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Phone: 201-345-3018

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How to handle an IRA with estate planning

Many New Jersey residents wish to pass down their retirement savings to their surviving spouse. In order to make the best possible estate planning choice, it is important to understand how investment vehicles such as IRAs are handled with estate plans. Making the right choice can give a surviving spouse a great deal of financial peace of mind, which is truly a gift of love that one spouse can provide to the other.

Some couples will choose to name each other as the beneficiary of their IRA accounts. Under this approach, the IRA would pass on to the surviving spouse to be rolled into that party's own IRA account. This method, known as a straight rollover, is a good fit for couples who are the same age. The inheriting spouse will receive all of the same privileges and protections that the deceased spouse enjoyed. The downside is that a surviving spouse would need to exceed 59.5 years of age prior to making a withdrawal from the account in order to avoid penalties.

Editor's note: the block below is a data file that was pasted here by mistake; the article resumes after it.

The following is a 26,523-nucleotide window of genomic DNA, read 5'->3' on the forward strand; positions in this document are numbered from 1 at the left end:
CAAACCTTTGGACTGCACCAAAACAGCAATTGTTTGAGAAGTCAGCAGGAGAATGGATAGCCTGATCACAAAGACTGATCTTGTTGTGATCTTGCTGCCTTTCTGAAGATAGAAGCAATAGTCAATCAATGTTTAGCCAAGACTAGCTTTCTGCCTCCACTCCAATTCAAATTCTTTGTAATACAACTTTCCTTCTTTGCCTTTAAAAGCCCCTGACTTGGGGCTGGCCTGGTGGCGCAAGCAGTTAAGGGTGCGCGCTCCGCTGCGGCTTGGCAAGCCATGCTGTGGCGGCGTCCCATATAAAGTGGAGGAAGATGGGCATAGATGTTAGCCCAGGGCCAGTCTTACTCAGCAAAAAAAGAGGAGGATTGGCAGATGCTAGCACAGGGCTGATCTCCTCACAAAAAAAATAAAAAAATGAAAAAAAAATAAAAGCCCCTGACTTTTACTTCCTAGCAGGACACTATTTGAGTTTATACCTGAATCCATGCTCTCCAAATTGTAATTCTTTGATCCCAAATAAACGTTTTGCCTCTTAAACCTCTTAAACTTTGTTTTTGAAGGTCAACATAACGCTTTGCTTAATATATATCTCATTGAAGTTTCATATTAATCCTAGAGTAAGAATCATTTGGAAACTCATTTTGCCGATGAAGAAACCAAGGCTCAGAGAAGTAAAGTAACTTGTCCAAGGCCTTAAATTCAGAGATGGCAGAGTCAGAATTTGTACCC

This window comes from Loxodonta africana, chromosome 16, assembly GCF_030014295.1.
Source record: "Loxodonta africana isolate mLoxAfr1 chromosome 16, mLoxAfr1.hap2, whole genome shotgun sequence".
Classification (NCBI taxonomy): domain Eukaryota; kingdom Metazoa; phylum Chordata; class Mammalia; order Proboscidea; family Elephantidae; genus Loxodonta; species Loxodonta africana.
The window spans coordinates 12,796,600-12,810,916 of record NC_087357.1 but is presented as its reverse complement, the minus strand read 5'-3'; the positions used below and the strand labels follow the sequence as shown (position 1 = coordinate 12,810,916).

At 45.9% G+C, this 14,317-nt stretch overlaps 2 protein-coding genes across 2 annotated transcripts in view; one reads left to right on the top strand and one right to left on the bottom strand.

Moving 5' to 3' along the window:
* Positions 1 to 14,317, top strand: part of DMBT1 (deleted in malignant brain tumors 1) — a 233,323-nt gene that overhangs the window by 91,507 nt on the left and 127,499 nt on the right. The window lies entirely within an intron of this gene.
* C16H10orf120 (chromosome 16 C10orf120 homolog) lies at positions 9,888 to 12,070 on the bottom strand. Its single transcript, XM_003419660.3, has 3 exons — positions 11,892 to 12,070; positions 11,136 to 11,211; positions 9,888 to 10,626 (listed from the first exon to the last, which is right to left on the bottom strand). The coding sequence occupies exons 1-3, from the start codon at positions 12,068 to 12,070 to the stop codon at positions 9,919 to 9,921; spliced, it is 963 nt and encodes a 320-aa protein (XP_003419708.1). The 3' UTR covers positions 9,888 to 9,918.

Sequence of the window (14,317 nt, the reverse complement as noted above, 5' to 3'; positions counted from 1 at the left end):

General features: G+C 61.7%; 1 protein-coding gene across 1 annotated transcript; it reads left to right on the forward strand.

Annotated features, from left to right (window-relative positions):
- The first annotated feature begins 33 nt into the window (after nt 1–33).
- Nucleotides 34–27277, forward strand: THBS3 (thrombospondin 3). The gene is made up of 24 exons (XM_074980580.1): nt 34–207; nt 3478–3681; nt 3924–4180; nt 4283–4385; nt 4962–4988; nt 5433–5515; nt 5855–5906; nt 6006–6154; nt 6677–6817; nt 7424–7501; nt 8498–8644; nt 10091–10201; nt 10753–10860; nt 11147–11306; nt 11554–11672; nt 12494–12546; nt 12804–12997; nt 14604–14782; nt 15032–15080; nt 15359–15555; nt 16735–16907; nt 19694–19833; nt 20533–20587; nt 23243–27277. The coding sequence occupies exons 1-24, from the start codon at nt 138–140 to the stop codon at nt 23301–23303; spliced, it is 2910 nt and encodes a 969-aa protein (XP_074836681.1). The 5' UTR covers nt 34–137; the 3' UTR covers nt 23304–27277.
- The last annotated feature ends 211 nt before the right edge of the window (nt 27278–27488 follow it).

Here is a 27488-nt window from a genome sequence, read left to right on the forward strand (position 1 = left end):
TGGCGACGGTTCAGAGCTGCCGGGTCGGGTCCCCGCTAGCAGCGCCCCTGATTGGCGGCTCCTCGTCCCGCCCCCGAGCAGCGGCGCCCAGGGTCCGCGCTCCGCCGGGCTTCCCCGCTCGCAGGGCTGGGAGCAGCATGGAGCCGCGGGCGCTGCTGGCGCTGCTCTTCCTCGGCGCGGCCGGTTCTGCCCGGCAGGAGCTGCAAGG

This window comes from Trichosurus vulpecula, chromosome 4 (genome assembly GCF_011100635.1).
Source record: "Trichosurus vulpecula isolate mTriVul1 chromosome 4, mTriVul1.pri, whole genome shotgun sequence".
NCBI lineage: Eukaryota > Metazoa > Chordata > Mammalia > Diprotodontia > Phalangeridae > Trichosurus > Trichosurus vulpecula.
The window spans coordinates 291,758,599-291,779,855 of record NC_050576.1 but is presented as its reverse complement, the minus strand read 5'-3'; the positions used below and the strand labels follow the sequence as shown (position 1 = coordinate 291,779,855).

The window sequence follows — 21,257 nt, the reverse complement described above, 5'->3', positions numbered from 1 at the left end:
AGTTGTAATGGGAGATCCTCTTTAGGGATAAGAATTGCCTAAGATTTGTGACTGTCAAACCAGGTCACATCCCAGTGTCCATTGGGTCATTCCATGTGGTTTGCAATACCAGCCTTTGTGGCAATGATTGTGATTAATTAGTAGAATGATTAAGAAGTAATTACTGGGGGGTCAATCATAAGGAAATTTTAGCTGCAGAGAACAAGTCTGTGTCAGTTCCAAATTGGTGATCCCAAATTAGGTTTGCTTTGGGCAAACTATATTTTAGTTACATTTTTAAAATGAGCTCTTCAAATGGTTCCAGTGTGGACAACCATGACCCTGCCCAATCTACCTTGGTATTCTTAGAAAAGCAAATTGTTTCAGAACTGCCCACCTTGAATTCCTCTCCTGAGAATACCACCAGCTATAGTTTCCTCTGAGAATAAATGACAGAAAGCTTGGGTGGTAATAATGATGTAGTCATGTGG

Another option is to refrain from naming the spouse as the beneficiary of an IRA and simply pass the account down to that party by means of a will. In this way, the surviving spouse would be required to take a minimal annual distribution from the account, but the remaining funds would continue to grow free of taxation. This is a good choice for couples where one spouse is significantly younger than the other and might need to access the asset prior to retirement.

When considering these choices, it is important to note that this is just one way in which estate planning can be customized to suit the needs of a New Jersey client. IRAs can also be handed down with a trust, which is a good fit for some families. The important thing to keep in mind is that there is an estate planning solution available for every set of needs.  

Source: onwallstreet.com, "Estate Planning for Tax-Deferred Investments", Alexandra Smyser October, Oct. 30, 2015

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